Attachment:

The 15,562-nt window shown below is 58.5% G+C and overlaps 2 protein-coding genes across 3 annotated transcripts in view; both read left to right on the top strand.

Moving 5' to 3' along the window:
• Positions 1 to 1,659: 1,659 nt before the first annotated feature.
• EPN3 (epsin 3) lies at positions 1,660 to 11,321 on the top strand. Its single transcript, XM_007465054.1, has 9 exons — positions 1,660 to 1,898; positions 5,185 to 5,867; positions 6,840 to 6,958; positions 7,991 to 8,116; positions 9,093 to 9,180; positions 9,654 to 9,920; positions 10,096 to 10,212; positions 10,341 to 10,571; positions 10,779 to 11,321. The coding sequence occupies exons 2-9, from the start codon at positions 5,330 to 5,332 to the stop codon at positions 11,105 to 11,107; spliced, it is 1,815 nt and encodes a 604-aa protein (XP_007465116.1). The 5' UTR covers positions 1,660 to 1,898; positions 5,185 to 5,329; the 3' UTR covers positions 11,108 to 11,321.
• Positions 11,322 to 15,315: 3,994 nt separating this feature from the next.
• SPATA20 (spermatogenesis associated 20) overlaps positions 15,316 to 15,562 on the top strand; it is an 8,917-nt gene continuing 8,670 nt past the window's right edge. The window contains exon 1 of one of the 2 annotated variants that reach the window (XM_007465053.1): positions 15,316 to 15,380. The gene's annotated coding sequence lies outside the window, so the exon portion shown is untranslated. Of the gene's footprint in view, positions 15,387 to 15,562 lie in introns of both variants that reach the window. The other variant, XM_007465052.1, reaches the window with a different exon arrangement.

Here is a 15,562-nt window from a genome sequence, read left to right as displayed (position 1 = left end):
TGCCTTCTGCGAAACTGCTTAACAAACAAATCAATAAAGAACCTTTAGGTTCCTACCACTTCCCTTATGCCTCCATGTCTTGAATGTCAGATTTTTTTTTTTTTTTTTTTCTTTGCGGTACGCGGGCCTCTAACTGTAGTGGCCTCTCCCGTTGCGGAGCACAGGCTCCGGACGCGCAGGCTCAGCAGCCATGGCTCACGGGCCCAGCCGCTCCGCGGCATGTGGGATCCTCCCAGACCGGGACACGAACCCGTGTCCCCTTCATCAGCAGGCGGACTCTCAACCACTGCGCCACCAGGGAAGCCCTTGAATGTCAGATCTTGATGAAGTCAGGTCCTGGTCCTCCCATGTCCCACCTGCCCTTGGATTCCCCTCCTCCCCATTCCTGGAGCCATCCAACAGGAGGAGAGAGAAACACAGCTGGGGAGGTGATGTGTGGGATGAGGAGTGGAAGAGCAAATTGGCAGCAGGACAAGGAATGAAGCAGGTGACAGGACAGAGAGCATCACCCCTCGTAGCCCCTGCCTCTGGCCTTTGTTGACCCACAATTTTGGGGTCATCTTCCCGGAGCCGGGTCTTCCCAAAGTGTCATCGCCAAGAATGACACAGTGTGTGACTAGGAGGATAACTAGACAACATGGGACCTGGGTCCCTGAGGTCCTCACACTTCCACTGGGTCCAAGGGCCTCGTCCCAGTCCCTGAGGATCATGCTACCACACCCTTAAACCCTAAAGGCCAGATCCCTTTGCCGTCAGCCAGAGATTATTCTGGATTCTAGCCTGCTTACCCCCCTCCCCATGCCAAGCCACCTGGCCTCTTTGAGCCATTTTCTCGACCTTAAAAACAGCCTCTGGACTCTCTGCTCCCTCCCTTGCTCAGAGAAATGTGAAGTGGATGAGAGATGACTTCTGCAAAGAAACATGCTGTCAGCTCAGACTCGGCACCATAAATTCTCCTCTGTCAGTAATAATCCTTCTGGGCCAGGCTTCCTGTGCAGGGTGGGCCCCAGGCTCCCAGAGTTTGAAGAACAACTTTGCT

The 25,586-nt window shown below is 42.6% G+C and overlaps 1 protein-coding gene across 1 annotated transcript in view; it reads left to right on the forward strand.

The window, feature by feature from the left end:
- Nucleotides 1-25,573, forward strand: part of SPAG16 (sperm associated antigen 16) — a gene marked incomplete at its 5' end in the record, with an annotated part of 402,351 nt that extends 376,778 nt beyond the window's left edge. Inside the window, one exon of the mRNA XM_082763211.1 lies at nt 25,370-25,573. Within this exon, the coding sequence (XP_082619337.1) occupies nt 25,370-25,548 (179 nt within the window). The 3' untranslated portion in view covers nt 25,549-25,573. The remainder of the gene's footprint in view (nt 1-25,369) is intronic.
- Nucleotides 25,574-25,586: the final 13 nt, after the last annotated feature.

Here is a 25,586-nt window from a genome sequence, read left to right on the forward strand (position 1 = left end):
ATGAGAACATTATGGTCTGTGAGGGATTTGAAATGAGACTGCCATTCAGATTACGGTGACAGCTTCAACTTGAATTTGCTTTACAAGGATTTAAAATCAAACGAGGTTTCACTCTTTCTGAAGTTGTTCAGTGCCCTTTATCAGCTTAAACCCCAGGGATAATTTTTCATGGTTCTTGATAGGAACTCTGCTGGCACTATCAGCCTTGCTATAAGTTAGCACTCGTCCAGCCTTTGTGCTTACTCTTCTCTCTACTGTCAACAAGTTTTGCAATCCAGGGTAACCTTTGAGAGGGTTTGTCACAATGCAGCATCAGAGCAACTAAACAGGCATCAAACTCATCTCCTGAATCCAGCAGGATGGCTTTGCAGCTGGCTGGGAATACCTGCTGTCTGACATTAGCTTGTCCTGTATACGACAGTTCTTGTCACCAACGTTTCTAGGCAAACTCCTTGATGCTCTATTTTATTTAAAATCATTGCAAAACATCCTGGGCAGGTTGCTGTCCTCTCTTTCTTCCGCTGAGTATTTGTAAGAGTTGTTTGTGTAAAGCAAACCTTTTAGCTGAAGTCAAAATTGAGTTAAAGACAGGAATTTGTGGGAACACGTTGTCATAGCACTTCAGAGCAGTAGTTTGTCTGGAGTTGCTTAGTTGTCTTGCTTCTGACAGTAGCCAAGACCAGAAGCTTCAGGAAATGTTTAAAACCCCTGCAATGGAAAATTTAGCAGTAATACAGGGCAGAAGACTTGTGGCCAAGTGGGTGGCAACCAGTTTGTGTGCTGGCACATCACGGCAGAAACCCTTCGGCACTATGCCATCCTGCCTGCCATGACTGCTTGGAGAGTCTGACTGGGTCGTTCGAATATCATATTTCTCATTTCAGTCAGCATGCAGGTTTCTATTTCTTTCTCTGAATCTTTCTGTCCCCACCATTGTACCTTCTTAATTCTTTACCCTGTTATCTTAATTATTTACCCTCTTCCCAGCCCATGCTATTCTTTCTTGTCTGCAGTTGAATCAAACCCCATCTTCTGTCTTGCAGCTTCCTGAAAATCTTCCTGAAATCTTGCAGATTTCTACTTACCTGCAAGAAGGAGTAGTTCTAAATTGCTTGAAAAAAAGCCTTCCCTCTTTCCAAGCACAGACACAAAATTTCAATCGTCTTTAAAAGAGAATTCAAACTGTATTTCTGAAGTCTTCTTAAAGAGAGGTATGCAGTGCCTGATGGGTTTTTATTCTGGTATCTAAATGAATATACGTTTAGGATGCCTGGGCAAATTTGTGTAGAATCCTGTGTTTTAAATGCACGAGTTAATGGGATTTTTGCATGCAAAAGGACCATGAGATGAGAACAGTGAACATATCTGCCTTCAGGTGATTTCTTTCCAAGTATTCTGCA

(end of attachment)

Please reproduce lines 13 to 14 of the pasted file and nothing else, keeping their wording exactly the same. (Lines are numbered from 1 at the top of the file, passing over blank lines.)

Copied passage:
Here is a 25,586-nt window from a genome sequence, read left to right on the forward strand (position 1 = left end):
ATGAGAACATTATGGTCTGTGAGGGATTTGAAATGAGACTGCCATTCAGATTACGGTGACAGCTTCAACTTGAATTTGCTTTACAAGGATTTAAAATCAAACGAGGTTTCACTCTTTCTGAAGTTGTTCAGTGCCCTTTATCAGCTTAAACCCCAGGGATAATTTTTCATGGTTCTTGATAGGAACTCTGCTGGCACTATCAGCCTTGCTATAAGTTAGCACTCGTCCAGCCTTTGTGCTTACTCTTCTCTCTACTGTCAACAAGTTTTGCAATCCAGGGTAACCTTTGAGAGGGTTTGTCACAATGCAGCATCAGAGCAACTAAACAGGCATCAAACTCATCTCCTGAATCCAGCAGGATGGCTTTGCAGCTGGCTGGGAATACCTGCTGTCTGACATTAGCTTGTCCTGTATACGACAGTTCTTGTCACCAACGTTTCTAGGCAAACTCCTTGATGCTCTATTTTATTTAAAATCATTGCAAAACATCCTGGGCAGGTTGCTGTCCTCTCTTTCTTCCGCTGAGTATTTGTAAGAGTTGTTTGTGTAAAGCAAACCTTTTAGCTGAAGTCAAAATTGAGTTAAAGACAGGAATTTGTGGGAACACGTTGTCATAGCACTTCAGAGCAGTAGTTTGTCTGGAGTTGCTTAGTTGTCTTGCTTCTGACAGTAGCCAAGACCAGAAGCTTCAGGAAATGTTTAAAACCCCTGCAATGGAAAATTTAGCAGTAATACAGGGCAGAAGACTTGTGGCCAAGTGGGTGGCAACCAGTTTGTGTGCTGGCACATCACGGCAGAAACCCTTCGGCACTATGCCATCCTGCCTGCCATGACTGCTTGGAGAGTCTGACTGGGTCGTTCGAATATCATATTTCTCATTTCAGTCAGCATGCAGGTTTCTATTTCTTTCTCTGAATCTTTCTGTCCCCACCATTGTACCTTCTTAATTCTTTACCCTGTTATCTTAATTATTTACCCTCTTCCCAGCCCATGCTATTCTTTCTTGTCTGCAGTTGAATCAAACCCCATCTTCTGTCTTGCAGCTTCCTGAAAATCTTCCTGAAATCTTGCAGATTTCTACTTACCTGCAAGAAGGAGTAGTTCTAAATTGCTTGAAAAAAAGCCTTCCCTCTTTCCAAGCACAGACACAAAATTTCAATCGTCTTTAAAAGAGAATTCAAACTGTATTTCTGAAGTCTTCTTAAAGAGAGGTATGCAGTGCCTGATGGGTTTTTATTCTGGTATCTAAATGAATATACGTTTAGGATGCCTGGGCAAATTTGTGTAGAATCCTGTGTTTTAAATGCACGAGTTAATGGGATTTTTGCATGCAAAAGGACCATGAGATGAGAACAGTGAACATATCTGCCTTCAGGTGATTTCTTTCCAAGTATTCTGCA